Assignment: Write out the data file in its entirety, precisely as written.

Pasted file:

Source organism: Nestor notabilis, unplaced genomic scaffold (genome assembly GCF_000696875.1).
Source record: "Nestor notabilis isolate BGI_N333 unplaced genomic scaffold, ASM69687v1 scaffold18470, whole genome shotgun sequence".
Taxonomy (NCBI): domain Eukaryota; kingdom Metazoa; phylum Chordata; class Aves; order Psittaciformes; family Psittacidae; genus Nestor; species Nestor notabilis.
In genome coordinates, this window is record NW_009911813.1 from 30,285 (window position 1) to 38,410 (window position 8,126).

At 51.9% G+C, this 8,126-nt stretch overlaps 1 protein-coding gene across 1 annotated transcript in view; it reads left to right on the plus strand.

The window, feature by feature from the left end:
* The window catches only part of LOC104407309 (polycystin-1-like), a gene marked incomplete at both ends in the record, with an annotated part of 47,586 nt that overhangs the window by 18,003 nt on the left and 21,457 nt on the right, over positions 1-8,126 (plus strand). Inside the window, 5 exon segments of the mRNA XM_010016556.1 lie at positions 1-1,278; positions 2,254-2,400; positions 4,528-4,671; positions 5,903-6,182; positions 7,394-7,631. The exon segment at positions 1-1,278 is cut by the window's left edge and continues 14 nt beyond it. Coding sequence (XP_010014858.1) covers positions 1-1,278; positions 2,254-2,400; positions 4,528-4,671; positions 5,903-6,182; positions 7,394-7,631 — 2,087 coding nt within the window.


Source organism: Nestor notabilis, unplaced genomic scaffold (genome assembly GCF_000696875.1).
Source record: "Nestor notabilis isolate BGI_N333 unplaced genomic scaffold, ASM69687v1 scaffold18470, whole genome shotgun sequence".
Taxonomy (NCBI): domain Eukaryota; kingdom Metazoa; phylum Chordata; class Aves; order Psittaciformes; family Psittacidae; genus Nestor; species Nestor notabilis.
In genome coordinates, this window is record NW_009911813.1 from 30,285 (window position 1) to 38,410 (window position 8,126).

At 51.9% G+C, this 8,126-nt stretch overlaps 1 protein-coding gene across 1 annotated transcript in view; it reads left to right on the plus strand.

The window, feature by feature from the left end:
* The window catches only part of LOC104407309 (polycystin-1-like), a gene marked incomplete at both ends in the record, with an annotated part of 47,586 nt that overhangs the window by 18,003 nt on the left and 21,457 nt on the right, over positions 1-8,126 (plus strand). Inside the window, 5 exon segments of the mRNA XM_010016556.1 lie at positions 1-1,278; positions 2,254-2,400; positions 4,528-4,671; positions 5,903-6,182; positions 7,394-7,631. The exon segment at positions 1-1,278 is cut by the window's left edge and continues 14 nt beyond it. Coding sequence (XP_010014858.1) covers positions 1-1,278; positions 2,254-2,400; positions 4,528-4,671; positions 5,903-6,182; positions 7,394-7,631 — 2,087 coding nt within the window.